Scheme 3

4. Boundary Criteria for DDAEs

LetBy virtue of Lemma 8, if , system (8) is asymptotically stable. If , system (8) may be stable or unstable. We consider the stability of (8) when .

Let and . We define the following quantities according to the sign of (see Theorem 9).

(i) If , then we put(ii) If , then we put where is a root of the equation Under the above notations we turn our attention to the following three kinds of bounded regions in the -plane.

Definition 11. Let , , , and denote the segments , , , and , respectively. Furthermore, and let be the rectangular region surrounded by .

Definition 12. Let . Let denote the circular region with radius centered at the origin of the plane of :

Definition 13. Let represent the intersection . The boundary of is denoted by and .

A necessary and sufficient condition for the delay-independent stability of system (8) is presented in [6]. The following two theorems give criteria for the delay-dependent stability of system (8). We apply Theorems 1 and 2 to prove them, respectively.

Theorem 14. If for any , the real part in (12) does not vanish, then system (8) is asymptotically stable.

Proof. Assume that the condition is satisfied and that system (8) is unstable, this means the existence of a characteristic root of (12) with nonnegative real part. According to Lemma 8, it suffices to prove for . Applying Theorems 9 and 10 and Definition 13, it is sufficient to consider . From the assumption of this theorem and statement of Theorem 9, this contradicts with for . Hence, for and the proof is completed.

Due to Theorem 2, we can further extend the above result as follows.

Theorem 15. Assume that, for any , there exists a real constant satisfyingThen system (8) is asymptotically stable.

The proof is analogous to Theorem 14. Two kinds of region considered in Definition 13 and Theorems 14 and 15 are as in Scheme 4.

Scheme 4

5. Conclusions

We give two criteria for the delay-dependent stability of linear delay system (8). Theorems 9 and 10 show that the unstable characteristic roots of system (8) are located in some specified bounded region in the complex plane, while Theorems 14 and 15 show that it is sufficient to check certain conditions on its boundary to exclude the possibility of such roots from the region. Theorems 1 and 2 provide general and simple criteria for nonexistence of zeros of an analytic function in any boundary region.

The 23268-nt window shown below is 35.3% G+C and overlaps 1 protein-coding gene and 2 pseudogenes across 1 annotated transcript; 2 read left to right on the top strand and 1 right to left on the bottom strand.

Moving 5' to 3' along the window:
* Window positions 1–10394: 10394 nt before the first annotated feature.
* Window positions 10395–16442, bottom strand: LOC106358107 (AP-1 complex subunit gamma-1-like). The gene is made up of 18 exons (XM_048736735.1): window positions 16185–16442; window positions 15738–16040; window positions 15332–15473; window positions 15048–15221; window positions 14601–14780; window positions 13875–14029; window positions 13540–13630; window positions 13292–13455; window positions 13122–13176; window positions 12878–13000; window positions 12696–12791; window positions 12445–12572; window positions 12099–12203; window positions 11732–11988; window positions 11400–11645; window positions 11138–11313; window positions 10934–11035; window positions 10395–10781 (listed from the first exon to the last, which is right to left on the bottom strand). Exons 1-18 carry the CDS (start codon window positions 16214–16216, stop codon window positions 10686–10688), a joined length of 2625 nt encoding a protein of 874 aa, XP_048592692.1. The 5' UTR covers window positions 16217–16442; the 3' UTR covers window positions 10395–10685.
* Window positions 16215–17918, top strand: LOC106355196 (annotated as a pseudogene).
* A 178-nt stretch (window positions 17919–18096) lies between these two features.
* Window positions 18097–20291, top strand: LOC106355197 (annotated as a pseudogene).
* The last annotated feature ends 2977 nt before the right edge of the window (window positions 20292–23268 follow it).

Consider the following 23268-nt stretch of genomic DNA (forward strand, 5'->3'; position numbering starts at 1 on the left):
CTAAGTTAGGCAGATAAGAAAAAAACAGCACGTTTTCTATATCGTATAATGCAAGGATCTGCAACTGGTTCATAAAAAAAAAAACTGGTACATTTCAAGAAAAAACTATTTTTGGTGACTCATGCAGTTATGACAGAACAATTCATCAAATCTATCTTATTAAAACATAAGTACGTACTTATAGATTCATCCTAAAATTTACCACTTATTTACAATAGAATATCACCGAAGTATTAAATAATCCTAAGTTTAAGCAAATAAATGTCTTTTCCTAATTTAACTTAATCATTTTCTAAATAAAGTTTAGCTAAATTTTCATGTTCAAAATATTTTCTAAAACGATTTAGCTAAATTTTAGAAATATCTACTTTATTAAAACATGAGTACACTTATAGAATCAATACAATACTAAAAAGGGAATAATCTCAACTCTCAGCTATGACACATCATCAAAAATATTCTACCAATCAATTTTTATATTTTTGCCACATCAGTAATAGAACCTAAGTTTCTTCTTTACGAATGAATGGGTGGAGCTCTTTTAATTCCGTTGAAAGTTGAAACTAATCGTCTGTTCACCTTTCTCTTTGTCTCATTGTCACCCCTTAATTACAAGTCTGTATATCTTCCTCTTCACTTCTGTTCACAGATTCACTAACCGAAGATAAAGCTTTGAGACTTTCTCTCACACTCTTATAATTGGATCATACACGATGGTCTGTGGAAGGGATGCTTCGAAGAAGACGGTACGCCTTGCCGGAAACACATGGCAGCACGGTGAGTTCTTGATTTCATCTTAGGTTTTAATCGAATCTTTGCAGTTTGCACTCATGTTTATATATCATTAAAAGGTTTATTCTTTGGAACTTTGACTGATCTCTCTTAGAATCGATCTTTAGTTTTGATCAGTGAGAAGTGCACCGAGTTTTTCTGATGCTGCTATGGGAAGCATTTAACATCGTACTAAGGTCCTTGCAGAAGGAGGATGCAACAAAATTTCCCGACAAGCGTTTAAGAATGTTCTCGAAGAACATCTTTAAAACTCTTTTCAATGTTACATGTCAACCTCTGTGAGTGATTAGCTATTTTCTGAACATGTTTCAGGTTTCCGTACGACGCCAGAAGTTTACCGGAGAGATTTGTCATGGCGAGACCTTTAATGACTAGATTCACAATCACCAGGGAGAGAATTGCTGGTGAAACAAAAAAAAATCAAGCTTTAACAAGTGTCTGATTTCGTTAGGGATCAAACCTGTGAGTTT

Conflict of Interests

The authors declare that there is no conflict of interests regarding the publication of this paper.


The research is supported by Shanghai Natural Science Foundation (Grant no. 15ZR1431200).


  1. G.-D. Hu and G.-D. Hu, “Stability of discrete-delay systems: boundary criteria,” Applied Mathematics and Computation, vol. 80, no. 2-3, pp. 95–104, 1996. View at Publisher · View at Google Scholar · View at MathSciNet · View at Scopus
  2. C. A. Desoer and M. Vidyasagar, Feedback Systems: Input-Output Properties, Academic Press, New York, NY, USA, 1997. View at MathSciNet
  3. G. H. Golub and C. F. van Loan, Matrix Computations, Johns Hopkins Studies in the Mathematical Sciences, Johns Hopkins University Press, Baltimore, Md, USA, 3rd edition, 1996. View at MathSciNet
  4. W. Zhu and L. R. Petzold, “Asymptotic stability of linear delay differential-algebraic equations and numerical methods,” Applied Numerical Mathematics, vol. 24, no. 2-3, pp. 247–264, 1997. View at Publisher · View at Google Scholar · View at MathSciNet
  5. J. X. Kuang and H. J. Tian, “The asymptotic behaviour of theoretical and numerical solutions for the differential equations with several delay terms,” Journal of Shanghai Teachers University (Natural Sciences), vol. 23, pp. 1–9, 1994. View at Google Scholar
  6. Q. Lin and J. X. Kuang, “On the LD-stability of the nonlinear systems in MDBMs,” Joural of Shanghai Teachers University (Natural Sciences), vol. 25, no. 4, 1996. View at Google Scholar